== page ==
As Bet wonders about her son and her worth as a mother, she also questions her own identity and the road she has taken to arrive at this time and place in her life. Bet recalls her ‘‘old life’’ that was ‘‘beautifully free and spacious.’’ The beauty and spaciousness of her remembered home is juxtaposed, or set in opposition, with her current life. As Croft states about many of Tyler’s characters, ‘‘the individual sometimes begins to feel restricted or even imprisoned.’’ Because her life is restricted, Bet chooses memory as a way to understand. She recalls her father trying to teach her how to body surf, how before he could ‘‘arrange his day’’ he had to listen for the tides and the ‘‘height of average waves in unprotected waters.’’ Bet recalls being unable to body surf instead, just standing ‘‘staunch’’ and letting the waves ‘‘slam into her.’’ This whole series of images acts as an extended metaphor, or a Ultimately, however, the action of institutionalizing her son paralyzes Bet. Arnold will ﬁnally get the care he requires from trained individuals, but Bet, who has identiﬁed herself as a mother and caregiver and has endured hardship, no longer has a son to raise or a hardship to endure. In one day, she has lost the things that deﬁne her, thus, it is her identity that is in peril.
At the conclusion of ‘‘Average Waves in Unprotected Waters,’’ Bet indicates that she is prepared to disengage from life. Life has become ‘‘just something on a stage for her to sit back and watch.’’ Bet’s pivotal journey through memory has led her to a kind of understanding that does not initiate action but creates a kind of paralysis. Karen Levenback in her article ‘‘Function of (Picturing) Memory’’ in Anne Tyler as Novelist, says, ‘‘The key to using memory wisely and well has less to do with realizing the signiﬁcance of memories today than with what we do with this sense tomorrow.’’ Bet’s choice for tomorrow is to let go of life, to watch it rather than live it. For one who has deﬁned herself in terms of endurance and standing staunch in adversity, the sudden freedom coupled with her perceived failure as a mother, creates paralysis. She idealized her ‘‘old life’’ as one that was ‘‘spacious’’ and free, but when provided with these very things, the decision to live spaciously and freely is too great a burden. She is the one, not her son, who ends up losing identity, because her identity has been so tied to the things she has just lost: her son, her family. Charlotte Templin, in her article ‘‘Tyler’s Literary Reputation’’ in Anne Tyler as Novelist, cites a review by Vivian Gornick in the Village Voice, that talks about Bet’s very decision to disengage. Gornick writes, ‘‘A pity: A good writer being rewarded for making virtue out of the fear of experience.’’ Gornick’s reﬂection on Tyler’s use of fear pertains to Bet, who ﬁnds the possibility of experience paralytic. But, the question about virtue remains. What is the reader to understand about Bet? Is she a hero? And is Tyler truly making virtue of Bet’s fear? What readers glean from this text has been and will continue to be a response to the elements of their own ordinary lives found within it. Gornick seems to suggest that literature should provide role models, or people from whom the ordinary person can model behavior. With Bet, Tyler seems to suggest that daily decisions are difﬁcult decisions and sometimes they simply get the better of people. Through Bet, Tyler teaches that learning to surf through the difﬁculties of life is perhaps the only way to ensure a future in which a person has enough energy and hope to remain actively engaged. Bet never learned to live ﬂexibly, or body surf. She stood staunch and took every slam life had for her, and the end of her story ﬁnds her in a bleak kind of nothingness. A reader may not ﬁnd something in Bet to emulate or model but may empathize with her hardship and realize that her choice is not the choice to make and not the life to emulate, but to avoid.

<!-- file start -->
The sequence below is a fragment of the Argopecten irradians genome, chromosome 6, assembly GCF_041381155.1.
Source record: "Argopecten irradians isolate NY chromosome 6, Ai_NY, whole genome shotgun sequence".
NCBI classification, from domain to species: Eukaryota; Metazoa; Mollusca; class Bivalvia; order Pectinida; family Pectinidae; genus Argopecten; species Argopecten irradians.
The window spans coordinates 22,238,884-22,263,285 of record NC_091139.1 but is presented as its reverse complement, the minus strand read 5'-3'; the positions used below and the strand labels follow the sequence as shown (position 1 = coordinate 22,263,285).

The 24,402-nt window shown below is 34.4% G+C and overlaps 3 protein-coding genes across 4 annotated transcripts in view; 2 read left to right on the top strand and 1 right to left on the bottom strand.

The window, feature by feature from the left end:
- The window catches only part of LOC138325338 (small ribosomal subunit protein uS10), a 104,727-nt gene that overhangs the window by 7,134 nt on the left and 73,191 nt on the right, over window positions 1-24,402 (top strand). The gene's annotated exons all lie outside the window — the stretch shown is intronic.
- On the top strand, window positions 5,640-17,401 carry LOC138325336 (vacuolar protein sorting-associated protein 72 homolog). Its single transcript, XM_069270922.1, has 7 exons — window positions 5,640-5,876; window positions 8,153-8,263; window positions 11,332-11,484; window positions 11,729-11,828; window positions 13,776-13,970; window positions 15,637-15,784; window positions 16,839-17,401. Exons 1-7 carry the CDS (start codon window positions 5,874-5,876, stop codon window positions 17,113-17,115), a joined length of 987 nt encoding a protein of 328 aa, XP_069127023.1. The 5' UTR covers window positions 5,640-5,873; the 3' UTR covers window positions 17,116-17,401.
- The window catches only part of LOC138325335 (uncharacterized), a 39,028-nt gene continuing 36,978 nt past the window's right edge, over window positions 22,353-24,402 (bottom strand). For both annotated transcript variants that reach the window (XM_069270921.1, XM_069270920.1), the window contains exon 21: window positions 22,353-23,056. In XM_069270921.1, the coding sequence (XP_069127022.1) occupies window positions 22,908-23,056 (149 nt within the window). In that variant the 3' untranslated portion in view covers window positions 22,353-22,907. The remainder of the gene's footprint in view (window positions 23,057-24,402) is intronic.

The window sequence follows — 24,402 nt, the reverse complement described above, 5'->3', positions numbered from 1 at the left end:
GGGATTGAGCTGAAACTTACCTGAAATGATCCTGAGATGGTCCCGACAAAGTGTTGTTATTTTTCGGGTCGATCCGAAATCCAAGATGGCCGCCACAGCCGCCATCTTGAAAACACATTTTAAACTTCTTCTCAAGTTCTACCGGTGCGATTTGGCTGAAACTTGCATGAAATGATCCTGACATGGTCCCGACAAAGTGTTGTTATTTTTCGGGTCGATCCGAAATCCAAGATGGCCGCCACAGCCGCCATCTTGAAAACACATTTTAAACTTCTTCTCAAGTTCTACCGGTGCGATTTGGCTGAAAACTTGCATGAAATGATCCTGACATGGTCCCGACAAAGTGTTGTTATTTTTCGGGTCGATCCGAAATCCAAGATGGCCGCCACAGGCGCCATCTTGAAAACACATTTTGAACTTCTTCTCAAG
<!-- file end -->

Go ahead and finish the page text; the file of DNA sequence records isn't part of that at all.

Tyler has been criticized for being either too rosy or too bleak, opposites that ultimately must be resolved by her reading audience. Just as Bet can be read as a hero and coward, so can many of Tyler’s characters. The reader is the ﬁnal arbiter of truth, and hence literary categories, which have emerged to explain the writing of contemporary authors and place them in tidy categories, do not work for Tyler. Her work deﬁes pre-deﬁned categories and does so under the guise of writing about average life. The ordinary life, it seems, is a multifaceted, nuanced endeavor that thousands of readers have found and identiﬁed with in Tyler’s ﬁction. Readers of her stories and novels meet in Tyler’s words what Croft calls the ‘‘typical Tylerian situation—a person attempting to endure the hand that life has dealt him or her.’’ Critics are conﬂicted about the typical Tylerian situation, offering both praise and criticism, which Tyler seems to suggest, throughout all her work, is just one of ordinary life’s complications.
David Galens – Short Stories for Students_ Presenting Analysis, Context & Criticism on Commonly Studied Short Stories (Volume 17)-Gale (2003), Short Story by Anne Tyler